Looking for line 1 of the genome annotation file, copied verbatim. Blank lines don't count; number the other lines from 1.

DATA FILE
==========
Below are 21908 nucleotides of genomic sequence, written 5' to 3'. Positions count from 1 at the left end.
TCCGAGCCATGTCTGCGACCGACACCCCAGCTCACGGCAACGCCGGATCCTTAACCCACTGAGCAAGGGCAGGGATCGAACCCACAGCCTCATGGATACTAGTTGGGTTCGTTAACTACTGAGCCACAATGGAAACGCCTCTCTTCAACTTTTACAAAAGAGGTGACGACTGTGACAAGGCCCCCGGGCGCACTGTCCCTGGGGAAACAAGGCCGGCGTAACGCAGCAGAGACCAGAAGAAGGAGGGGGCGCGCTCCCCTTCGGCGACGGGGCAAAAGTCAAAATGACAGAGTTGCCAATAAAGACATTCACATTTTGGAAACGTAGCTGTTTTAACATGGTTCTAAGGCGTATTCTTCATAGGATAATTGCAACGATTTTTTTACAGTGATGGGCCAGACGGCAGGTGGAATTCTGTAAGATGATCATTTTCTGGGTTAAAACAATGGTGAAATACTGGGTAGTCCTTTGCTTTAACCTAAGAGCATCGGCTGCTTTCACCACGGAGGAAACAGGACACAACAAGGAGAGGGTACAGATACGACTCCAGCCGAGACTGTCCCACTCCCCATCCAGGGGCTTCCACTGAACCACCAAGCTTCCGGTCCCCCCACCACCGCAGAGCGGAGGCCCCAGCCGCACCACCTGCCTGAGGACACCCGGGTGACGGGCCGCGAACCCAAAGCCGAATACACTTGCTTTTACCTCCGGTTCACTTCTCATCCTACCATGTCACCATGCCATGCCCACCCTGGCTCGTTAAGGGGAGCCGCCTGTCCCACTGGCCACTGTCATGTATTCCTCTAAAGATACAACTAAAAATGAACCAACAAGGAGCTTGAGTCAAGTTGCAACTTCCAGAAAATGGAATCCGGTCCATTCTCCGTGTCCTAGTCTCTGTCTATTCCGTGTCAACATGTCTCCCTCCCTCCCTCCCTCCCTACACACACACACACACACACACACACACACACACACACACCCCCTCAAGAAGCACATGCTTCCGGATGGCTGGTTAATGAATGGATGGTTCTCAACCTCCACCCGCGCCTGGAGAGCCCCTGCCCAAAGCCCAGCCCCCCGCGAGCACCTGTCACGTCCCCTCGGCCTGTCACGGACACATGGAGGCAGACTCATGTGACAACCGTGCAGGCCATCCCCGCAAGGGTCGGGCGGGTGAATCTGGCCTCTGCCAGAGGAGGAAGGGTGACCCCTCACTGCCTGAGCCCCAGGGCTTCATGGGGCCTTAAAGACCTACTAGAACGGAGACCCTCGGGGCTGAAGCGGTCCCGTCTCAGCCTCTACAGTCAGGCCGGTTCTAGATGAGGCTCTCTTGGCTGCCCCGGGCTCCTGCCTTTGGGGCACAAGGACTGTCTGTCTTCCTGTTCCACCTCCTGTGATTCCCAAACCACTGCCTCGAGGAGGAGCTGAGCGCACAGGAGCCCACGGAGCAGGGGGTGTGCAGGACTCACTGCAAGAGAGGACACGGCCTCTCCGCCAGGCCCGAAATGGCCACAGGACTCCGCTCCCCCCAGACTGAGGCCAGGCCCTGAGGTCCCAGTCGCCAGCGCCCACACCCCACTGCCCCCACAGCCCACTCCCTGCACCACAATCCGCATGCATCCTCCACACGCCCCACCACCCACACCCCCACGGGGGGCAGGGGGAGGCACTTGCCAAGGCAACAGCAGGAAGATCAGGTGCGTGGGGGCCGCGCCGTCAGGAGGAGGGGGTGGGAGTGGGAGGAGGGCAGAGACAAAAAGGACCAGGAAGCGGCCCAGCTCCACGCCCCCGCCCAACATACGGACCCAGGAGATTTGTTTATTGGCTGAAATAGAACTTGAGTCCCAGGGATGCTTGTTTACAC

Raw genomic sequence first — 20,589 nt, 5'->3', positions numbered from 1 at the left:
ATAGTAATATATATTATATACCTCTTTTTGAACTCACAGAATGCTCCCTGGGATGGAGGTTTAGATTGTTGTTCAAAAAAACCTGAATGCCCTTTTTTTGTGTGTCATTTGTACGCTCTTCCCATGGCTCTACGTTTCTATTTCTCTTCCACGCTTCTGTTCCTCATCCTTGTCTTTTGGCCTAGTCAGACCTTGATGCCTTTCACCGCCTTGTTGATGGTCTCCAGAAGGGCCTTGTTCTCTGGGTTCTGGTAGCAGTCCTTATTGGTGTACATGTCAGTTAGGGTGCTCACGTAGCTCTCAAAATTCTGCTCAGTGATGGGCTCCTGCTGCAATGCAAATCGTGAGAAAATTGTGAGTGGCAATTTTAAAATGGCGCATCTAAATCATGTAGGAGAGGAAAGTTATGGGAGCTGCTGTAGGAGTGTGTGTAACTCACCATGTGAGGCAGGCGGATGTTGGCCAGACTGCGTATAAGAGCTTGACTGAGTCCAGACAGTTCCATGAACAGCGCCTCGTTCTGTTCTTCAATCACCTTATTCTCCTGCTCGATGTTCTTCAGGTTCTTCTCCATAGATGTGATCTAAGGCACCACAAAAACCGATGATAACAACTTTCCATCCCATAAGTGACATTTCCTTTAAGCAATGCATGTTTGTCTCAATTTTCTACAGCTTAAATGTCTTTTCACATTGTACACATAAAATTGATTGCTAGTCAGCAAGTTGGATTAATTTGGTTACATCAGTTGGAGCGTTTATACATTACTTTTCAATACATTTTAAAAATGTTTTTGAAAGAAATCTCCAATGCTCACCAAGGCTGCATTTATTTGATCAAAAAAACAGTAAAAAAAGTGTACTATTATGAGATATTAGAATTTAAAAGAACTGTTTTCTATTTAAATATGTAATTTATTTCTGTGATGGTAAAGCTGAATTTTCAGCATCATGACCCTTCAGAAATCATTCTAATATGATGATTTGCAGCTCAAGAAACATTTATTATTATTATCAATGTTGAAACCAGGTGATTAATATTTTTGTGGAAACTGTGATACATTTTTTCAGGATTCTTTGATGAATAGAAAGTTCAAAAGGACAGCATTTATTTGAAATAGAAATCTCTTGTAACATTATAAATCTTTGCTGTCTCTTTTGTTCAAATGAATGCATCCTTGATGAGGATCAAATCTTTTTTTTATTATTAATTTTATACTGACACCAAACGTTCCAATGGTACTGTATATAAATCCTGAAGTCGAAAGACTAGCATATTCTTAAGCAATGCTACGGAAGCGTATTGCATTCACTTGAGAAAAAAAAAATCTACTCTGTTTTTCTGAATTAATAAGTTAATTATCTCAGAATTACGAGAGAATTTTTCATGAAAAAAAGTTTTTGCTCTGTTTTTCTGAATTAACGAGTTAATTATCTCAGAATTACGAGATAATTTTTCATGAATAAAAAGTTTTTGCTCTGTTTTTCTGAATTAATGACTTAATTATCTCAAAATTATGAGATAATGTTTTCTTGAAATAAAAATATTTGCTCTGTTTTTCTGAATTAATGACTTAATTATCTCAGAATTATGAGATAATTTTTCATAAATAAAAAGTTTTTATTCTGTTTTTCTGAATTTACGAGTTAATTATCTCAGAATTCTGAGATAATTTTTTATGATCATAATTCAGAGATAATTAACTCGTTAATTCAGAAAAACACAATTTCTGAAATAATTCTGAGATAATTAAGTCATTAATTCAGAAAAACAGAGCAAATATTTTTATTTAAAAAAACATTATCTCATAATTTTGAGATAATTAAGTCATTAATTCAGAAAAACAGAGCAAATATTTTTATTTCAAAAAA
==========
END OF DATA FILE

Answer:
Below are 21908 nucleotides of genomic sequence, written 5' to 3'. Positions count from 1 at the left end.